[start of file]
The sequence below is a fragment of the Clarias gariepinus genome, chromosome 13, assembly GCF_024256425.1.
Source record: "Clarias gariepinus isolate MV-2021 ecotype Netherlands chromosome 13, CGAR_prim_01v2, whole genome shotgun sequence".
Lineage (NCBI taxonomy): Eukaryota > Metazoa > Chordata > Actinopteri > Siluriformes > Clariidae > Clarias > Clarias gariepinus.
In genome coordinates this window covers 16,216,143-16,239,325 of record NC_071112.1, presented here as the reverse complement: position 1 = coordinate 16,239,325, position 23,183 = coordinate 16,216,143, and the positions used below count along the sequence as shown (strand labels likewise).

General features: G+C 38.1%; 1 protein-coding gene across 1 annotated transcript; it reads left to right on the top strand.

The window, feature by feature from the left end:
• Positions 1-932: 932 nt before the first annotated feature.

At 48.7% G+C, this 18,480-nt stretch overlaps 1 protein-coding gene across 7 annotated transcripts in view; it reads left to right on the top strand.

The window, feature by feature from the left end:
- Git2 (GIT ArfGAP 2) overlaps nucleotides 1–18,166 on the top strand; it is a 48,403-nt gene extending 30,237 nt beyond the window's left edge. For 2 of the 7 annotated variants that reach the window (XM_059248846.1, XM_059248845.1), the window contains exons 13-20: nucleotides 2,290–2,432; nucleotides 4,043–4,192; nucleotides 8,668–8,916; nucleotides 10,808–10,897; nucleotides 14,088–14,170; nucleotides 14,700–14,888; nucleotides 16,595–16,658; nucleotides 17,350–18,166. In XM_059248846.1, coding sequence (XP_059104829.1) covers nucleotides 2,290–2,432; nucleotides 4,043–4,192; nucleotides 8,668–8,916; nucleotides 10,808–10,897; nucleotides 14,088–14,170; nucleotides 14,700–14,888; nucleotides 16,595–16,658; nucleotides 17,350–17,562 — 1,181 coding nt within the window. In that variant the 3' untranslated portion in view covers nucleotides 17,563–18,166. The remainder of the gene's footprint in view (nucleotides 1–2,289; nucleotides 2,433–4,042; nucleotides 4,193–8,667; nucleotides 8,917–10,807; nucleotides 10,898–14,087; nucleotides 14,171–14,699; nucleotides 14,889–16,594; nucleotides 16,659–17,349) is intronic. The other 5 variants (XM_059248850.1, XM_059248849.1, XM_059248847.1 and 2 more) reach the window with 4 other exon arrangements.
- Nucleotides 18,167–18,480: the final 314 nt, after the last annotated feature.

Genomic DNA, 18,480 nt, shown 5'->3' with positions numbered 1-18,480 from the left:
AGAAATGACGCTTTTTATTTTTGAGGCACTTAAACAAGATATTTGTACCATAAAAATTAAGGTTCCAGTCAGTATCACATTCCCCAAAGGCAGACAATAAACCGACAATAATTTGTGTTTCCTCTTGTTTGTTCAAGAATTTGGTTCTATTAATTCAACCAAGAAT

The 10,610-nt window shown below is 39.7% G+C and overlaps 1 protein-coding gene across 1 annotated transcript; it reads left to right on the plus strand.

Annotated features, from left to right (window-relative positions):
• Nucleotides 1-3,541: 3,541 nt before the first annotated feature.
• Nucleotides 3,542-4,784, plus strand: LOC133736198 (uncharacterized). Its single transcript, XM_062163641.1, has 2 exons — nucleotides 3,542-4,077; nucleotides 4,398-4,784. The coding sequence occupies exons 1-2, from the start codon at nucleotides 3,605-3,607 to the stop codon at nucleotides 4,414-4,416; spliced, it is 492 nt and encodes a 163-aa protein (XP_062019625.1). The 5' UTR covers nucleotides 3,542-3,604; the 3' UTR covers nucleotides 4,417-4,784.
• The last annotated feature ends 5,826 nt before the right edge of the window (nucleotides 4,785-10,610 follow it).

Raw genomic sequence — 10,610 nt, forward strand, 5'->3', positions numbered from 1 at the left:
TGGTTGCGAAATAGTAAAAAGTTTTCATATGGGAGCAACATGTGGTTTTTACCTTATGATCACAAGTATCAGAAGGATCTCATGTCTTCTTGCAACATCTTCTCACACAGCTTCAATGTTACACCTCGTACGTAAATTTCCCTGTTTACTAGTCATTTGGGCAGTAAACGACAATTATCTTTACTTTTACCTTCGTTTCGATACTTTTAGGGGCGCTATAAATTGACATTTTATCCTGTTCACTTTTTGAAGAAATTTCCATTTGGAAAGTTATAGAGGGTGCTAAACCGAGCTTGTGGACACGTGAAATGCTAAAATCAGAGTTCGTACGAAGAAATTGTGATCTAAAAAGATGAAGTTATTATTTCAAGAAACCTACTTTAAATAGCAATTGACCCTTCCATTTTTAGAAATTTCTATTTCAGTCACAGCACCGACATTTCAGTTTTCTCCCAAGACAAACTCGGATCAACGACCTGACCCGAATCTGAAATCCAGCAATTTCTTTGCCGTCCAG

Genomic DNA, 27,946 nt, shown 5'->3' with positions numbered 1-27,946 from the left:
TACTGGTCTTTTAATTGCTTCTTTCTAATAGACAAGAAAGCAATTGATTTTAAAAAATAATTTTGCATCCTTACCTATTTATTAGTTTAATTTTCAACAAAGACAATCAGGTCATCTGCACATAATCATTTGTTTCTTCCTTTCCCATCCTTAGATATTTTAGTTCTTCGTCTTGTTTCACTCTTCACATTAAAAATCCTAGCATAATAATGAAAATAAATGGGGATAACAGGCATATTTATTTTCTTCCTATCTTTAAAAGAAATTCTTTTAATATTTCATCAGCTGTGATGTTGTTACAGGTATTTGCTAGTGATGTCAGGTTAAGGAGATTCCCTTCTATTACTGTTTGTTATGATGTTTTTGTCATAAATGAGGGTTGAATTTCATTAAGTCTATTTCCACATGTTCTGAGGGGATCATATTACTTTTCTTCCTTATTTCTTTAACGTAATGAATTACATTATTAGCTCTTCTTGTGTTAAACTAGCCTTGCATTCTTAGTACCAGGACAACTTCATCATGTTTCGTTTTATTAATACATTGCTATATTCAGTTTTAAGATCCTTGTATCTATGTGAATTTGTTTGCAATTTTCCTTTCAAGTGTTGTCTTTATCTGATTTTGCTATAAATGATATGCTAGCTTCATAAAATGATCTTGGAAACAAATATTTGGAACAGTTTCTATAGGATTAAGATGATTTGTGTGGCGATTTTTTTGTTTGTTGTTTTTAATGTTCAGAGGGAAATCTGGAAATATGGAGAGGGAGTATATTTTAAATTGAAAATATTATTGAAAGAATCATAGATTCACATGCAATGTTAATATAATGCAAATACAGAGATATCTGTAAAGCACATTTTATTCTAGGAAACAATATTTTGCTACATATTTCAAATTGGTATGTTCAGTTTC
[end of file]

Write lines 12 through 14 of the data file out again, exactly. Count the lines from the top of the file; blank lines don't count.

Genomic DNA, 18,480 nt, shown 5'->3' with positions numbered 1-18,480 from the left:
AGAAATGACGCTTTTTATTTTTGAGGCACTTAAACAAGATATTTGTACCATAAAAATTAAGGTTCCAGTCAGTATCACATTCCCCAAAGGCAGACAATAAACCGACAATAATTTGTGTTTCCTCTTGTTTGTTCAAGAATTTGGTTCTATTAATTCAACCAAGAAT

The 10,610-nt window shown below is 39.7% G+C and overlaps 1 protein-coding gene across 1 annotated transcript; it reads left to right on the plus strand.